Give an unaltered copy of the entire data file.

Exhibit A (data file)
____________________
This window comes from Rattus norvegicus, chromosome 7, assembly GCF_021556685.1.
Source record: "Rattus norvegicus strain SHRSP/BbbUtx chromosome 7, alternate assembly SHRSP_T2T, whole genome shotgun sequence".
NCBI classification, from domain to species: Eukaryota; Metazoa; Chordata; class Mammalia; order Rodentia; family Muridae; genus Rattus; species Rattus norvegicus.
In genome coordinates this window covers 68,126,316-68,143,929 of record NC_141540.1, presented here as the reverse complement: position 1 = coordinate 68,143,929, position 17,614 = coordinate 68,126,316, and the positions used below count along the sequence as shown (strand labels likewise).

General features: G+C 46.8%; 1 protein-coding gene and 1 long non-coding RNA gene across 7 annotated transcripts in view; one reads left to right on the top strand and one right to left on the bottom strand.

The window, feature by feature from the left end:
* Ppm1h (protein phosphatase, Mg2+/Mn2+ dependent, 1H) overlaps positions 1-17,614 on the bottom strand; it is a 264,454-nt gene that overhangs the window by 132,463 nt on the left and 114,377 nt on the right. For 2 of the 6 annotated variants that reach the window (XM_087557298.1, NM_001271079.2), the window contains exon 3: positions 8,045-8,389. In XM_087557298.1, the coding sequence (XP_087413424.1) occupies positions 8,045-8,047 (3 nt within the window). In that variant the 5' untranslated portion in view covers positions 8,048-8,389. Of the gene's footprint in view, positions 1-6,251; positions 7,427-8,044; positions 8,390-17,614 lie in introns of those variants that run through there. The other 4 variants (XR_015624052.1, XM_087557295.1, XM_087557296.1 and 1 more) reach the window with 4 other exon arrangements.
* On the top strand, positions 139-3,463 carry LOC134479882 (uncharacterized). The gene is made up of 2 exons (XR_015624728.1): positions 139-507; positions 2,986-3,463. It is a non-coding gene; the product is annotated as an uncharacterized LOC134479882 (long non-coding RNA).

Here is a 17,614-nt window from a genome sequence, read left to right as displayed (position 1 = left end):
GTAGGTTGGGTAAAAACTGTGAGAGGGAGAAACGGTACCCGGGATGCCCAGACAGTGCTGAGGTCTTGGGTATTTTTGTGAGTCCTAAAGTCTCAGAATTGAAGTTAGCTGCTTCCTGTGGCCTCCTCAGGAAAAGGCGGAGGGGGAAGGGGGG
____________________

This window comes from Rattus norvegicus, chromosome 7, assembly GCF_021556685.1.
Source record: "Rattus norvegicus strain SHRSP/BbbUtx chromosome 7, alternate assembly SHRSP_T2T, whole genome shotgun sequence".
NCBI classification, from domain to species: Eukaryota; Metazoa; Chordata; class Mammalia; order Rodentia; family Muridae; genus Rattus; species Rattus norvegicus.
In genome coordinates this window covers 68,126,316-68,143,929 of record NC_141540.1, presented here as the reverse complement: position 1 = coordinate 68,143,929, position 17,614 = coordinate 68,126,316, and the positions used below count along the sequence as shown (strand labels likewise).

General features: G+C 46.8%; 1 protein-coding gene and 1 long non-coding RNA gene across 7 annotated transcripts in view; one reads left to right on the top strand and one right to left on the bottom strand.

The window, feature by feature from the left end:
* Ppm1h (protein phosphatase, Mg2+/Mn2+ dependent, 1H) overlaps positions 1-17,614 on the bottom strand; it is a 264,454-nt gene that overhangs the window by 132,463 nt on the left and 114,377 nt on the right. For 2 of the 6 annotated variants that reach the window (XM_087557298.1, NM_001271079.2), the window contains exon 3: positions 8,045-8,389. In XM_087557298.1, the coding sequence (XP_087413424.1) occupies positions 8,045-8,047 (3 nt within the window). In that variant the 5' untranslated portion in view covers positions 8,048-8,389. Of the gene's footprint in view, positions 1-6,251; positions 7,427-8,044; positions 8,390-17,614 lie in introns of those variants that run through there. The other 4 variants (XR_015624052.1, XM_087557295.1, XM_087557296.1 and 1 more) reach the window with 4 other exon arrangements.
* On the top strand, positions 139-3,463 carry LOC134479882 (uncharacterized). The gene is made up of 2 exons (XR_015624728.1): positions 139-507; positions 2,986-3,463. It is a non-coding gene; the product is annotated as an uncharacterized LOC134479882 (long non-coding RNA).

Here is a 17,614-nt window from a genome sequence, read left to right as displayed (position 1 = left end):
GTAGGTTGGGTAAAAACTGTGAGAGGGAGAAACGGTACCCGGGATGCCCAGACAGTGCTGAGGTCTTGGGTATTTTTGTGAGTCCTAAAGTCTCAGAATTGAAGTTAGCTGCTTCCTGTGGCCTCCTCAGGAAAAGGCGGAGGGGGAAGGGGGG